These telematic artworks not only resolve the absence of body language they can offer more than our physical encounters permit. They allow the participants the opportunity to observe and reflect on the performed dialogue occurring in front of them whilst being directly responsible for it. In ‘Peace Talks,’ a work I produced in response to the impending war on Iraq in 2003, I combined remote gallery participants at the same UN peace negotiations table. Where a participant may be listening, but unaware of their hunched stance with arms crossed and head down, which is clearly seen as a stubborn confrontational posture by the other. But when the self is also the other, the participants are immediately aware of themselves both internally and externally, being confrontational to the other – as well as themselves. Thereby being in a position to reflect on the objective point of view they now find themselves within, they can adjust their pose and stance accordingly.

Through observations and reflections on these public performances and exchanges, I have been provided the opportunity to witness emotional bonds and understand the subtle intricacies of the participant’s interactions and experiences within my creative practice. Enabling me to conclude that the act of moving our eyesight from the internalized position in our head to a third-person view outside of our own body offers an entirely new sense of self and conscious experience. Combined with another geographically distant participant, we are effectively sharing the same eyes – the same point of view, where one’s gaze of the other and view of the self can converge. The objectification of gaze is met on equal empathetic terms through this process of conflating our presence in a telematic third-space from the same single viewpoint. Justly seeing the situation from someone else’s point of view, which is simultaneously your own – opening the way to a greater sense of coexistence by expounding the juncture between empathy and presence in our videoconference encounters.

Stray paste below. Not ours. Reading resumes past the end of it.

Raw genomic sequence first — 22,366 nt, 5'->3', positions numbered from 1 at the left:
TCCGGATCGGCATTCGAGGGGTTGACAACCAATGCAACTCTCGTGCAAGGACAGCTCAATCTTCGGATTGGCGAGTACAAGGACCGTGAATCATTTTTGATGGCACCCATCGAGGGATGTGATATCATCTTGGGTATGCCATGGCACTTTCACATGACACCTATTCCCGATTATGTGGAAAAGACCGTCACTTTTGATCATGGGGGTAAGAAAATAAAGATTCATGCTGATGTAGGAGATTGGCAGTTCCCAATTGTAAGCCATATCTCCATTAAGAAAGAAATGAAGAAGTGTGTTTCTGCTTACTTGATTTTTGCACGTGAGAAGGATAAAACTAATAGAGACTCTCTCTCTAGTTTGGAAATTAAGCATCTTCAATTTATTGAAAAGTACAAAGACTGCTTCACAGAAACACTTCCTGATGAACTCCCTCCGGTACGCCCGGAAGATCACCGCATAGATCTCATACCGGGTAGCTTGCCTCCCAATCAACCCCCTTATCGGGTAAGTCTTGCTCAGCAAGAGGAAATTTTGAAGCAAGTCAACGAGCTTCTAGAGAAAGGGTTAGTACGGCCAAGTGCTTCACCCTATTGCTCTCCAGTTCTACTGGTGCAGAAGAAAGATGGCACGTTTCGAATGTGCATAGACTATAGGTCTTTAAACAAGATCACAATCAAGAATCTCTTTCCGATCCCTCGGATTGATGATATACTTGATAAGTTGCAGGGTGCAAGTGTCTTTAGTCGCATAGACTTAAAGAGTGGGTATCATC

Whilst we look forward to the day that we can read articles such as this one as old news and return to our physical engagements and social interactions as we once knew them, we might want to consider one optimistic outcome from it all … its unprecedented positive effect on our environment. As pollution levels drastically drop in cities across the world and our carbon footprints have been significantly reduced this will be an opportunity to learn from our COVID-19 videoconference encounters and ask ourselves if we really do need to jump on the next long-haul flight for the sake of a handshake or a memorandum signing. When so much more can be achieved and saved by reframing our approach to face-to-face coexistence through being creative with our videoconferencing. Making it memorable now could make a difference in the future.

This article was originally published by University of Brighton on April 21, 2020, and has been reposted with permission. To read the original article, click here.

This post was written by the author in their personal capacity.The opinions expressed in this article are the author’s own and do not reflect the view of The Theatre Times, their staff or collaborators.

This post was written by Paul Sermon.